This will make them feel confident in their contribution and it fuels innovation to do things better and smarter.
Think about each person’s role and what they do day-to-day.
Are there any roadblocks to getting things done?
The more you make things easier for them by removing their challenges, the more productive they will be.
2. Communication and engagement
Communication and engagement are such critical factors to people management that our research shows 73% of HR leaders think marketing communications skills would be useful for that role within three years.
Your employees need the security of information—knowing they always have the latest information available as it relates to being employed by you.
Communications must be clear and on a frequent enough basis that is helpful, yet not intrusive.
In a world of remote and disparate working, there’s a greater need for that sense of belonging and connection at work.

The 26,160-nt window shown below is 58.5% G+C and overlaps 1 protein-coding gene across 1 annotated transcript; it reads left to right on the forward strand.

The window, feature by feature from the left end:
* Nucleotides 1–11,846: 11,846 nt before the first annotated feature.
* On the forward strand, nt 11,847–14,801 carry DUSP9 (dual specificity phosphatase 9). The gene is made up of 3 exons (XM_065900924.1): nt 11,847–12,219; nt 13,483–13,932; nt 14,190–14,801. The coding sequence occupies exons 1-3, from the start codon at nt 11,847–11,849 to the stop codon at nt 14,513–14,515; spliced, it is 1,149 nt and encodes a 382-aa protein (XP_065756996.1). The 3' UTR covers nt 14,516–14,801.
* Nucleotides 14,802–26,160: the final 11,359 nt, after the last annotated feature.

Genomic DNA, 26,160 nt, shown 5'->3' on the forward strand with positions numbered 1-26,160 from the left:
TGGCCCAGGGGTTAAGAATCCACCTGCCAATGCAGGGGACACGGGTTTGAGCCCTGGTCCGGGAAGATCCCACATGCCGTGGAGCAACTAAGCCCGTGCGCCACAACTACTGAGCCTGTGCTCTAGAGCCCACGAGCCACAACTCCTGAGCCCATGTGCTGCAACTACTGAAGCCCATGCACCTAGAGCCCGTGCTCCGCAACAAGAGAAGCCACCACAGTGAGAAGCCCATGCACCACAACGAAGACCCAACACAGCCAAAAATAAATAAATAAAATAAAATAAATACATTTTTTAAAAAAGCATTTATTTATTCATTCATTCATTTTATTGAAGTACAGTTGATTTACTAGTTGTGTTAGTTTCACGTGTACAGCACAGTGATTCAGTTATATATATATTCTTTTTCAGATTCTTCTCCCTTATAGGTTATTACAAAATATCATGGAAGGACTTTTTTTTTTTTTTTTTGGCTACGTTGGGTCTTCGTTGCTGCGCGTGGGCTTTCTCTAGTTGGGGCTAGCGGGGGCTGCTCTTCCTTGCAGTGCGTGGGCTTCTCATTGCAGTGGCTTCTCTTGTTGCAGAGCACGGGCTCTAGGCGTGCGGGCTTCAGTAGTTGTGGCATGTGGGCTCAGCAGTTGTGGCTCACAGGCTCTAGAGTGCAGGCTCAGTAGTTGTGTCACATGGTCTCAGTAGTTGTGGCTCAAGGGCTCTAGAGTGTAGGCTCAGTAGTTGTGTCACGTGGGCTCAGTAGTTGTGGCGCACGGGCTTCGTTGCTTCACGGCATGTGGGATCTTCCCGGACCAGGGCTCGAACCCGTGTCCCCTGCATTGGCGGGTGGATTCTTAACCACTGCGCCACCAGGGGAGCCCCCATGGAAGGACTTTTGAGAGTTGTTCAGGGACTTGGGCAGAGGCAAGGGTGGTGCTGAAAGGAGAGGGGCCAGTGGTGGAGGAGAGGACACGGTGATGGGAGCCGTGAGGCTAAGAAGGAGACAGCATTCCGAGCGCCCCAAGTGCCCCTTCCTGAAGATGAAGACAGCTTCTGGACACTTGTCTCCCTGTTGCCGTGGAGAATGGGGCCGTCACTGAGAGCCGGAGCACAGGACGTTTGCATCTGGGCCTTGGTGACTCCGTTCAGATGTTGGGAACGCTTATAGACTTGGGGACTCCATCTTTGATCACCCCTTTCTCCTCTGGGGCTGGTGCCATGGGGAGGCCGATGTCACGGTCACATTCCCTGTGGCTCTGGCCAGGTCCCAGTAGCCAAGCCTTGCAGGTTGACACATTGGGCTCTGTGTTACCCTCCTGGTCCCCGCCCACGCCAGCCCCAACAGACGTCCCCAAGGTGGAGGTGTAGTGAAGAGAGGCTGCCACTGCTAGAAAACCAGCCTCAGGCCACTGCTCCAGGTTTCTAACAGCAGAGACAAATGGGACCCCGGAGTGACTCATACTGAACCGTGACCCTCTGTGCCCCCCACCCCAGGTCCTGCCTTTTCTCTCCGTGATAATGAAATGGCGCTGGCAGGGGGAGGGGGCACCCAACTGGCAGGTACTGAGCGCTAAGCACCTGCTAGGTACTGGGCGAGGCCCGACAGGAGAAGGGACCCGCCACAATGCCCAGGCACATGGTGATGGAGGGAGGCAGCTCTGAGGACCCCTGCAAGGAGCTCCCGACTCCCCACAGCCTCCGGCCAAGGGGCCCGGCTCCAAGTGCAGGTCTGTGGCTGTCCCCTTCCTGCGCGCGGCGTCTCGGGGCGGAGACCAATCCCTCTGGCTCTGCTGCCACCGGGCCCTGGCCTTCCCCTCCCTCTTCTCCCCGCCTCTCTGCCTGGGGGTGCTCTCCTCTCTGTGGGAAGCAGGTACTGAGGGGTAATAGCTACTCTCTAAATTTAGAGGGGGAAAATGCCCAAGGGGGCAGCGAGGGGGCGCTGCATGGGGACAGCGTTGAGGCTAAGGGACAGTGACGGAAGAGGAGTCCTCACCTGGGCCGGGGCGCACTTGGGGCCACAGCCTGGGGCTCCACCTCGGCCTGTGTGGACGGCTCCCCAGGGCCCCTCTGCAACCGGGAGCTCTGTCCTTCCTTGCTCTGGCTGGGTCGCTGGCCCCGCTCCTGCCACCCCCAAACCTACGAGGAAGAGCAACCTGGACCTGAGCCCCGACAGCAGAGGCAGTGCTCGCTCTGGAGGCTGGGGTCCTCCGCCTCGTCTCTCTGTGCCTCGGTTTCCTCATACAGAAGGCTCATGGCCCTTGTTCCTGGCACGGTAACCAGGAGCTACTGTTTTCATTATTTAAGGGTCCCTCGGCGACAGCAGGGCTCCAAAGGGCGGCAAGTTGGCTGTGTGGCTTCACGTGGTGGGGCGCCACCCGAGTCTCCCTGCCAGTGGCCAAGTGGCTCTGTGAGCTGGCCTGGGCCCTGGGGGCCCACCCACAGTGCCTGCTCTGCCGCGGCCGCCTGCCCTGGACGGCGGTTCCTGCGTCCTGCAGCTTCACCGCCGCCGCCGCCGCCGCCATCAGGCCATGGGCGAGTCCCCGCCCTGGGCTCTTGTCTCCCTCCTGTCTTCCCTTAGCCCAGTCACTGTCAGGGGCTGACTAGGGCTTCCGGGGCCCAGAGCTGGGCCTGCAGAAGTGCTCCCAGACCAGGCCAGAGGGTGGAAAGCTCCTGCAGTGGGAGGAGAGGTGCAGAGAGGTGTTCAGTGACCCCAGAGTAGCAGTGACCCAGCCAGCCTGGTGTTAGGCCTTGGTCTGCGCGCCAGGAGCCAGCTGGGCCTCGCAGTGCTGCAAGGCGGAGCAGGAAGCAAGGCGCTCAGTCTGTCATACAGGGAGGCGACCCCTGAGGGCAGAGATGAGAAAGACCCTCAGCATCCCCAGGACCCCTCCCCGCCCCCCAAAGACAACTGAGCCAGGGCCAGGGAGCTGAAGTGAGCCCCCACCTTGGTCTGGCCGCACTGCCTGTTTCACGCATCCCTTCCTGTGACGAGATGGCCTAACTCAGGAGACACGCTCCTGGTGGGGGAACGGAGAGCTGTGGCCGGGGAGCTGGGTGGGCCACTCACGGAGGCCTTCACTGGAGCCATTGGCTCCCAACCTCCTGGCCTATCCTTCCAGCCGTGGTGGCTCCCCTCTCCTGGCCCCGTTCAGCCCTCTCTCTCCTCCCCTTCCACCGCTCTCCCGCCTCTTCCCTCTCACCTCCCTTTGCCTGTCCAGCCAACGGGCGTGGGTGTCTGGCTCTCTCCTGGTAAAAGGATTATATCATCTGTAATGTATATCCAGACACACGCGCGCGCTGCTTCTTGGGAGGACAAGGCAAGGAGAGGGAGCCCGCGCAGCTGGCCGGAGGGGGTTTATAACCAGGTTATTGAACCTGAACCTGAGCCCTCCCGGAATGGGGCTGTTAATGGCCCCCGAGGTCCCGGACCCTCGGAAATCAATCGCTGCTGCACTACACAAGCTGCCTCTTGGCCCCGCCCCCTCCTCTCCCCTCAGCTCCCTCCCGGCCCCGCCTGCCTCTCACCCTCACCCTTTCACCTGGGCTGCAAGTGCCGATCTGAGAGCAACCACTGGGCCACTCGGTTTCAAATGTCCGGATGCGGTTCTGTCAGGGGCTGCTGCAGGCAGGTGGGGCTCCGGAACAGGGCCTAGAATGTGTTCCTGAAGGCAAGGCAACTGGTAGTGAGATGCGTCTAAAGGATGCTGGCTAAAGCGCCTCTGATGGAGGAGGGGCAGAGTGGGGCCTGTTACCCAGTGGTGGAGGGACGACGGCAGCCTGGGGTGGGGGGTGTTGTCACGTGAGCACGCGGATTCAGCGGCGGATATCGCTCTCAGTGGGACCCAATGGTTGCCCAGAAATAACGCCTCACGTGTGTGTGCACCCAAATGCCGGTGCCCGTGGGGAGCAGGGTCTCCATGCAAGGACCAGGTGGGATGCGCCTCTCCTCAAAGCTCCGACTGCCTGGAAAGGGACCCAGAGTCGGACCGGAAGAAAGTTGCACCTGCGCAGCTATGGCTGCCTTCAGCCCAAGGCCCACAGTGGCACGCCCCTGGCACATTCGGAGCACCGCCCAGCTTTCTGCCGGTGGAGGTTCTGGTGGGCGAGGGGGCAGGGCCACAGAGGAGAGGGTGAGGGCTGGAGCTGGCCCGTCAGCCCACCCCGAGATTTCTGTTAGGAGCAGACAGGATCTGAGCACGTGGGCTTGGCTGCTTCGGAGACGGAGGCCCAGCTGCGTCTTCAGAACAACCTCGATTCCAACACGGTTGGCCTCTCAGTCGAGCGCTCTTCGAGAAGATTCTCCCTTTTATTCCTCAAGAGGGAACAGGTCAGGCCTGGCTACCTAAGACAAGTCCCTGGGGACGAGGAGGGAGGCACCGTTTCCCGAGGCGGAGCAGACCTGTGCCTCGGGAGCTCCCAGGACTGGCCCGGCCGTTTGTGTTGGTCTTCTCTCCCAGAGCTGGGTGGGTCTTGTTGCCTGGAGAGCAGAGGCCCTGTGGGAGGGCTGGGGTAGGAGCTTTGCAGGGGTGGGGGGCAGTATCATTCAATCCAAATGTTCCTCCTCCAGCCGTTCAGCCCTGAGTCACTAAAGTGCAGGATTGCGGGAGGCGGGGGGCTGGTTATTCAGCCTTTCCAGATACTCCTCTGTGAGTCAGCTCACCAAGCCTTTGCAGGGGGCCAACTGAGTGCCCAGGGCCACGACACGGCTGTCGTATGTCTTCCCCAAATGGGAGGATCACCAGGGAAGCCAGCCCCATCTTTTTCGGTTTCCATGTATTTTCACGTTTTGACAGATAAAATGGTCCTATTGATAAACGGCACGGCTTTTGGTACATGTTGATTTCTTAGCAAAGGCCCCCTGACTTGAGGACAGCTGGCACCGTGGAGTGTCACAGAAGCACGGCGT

In the absence of face-to-face time, there needs to be even more focus on communication.
Rewards and recognition
Your benefits package offering can go a long way in terms of enticing and engaging your employees.
Consider the demographic and interests of your employees when deciding what to offer – differing lifestyles will appreciate different perks.
Consider how your benefits package can support overall well-being – a key priority within today’s workforce.
Also, recognition is vital to making sure your people feel valued for the work that they do.
Make recognition programmes inclusive, don’t skimp on spending and make sure you have a range of ways to reward and recognise employees.
Some people may like a company-wide shout-out, while others may be slightly mortified at the prospect and prefer a more discrete way of being recognised, such as a personal email from a senior member of the leadership team.
Try fostering a culture of recognition and appreciation.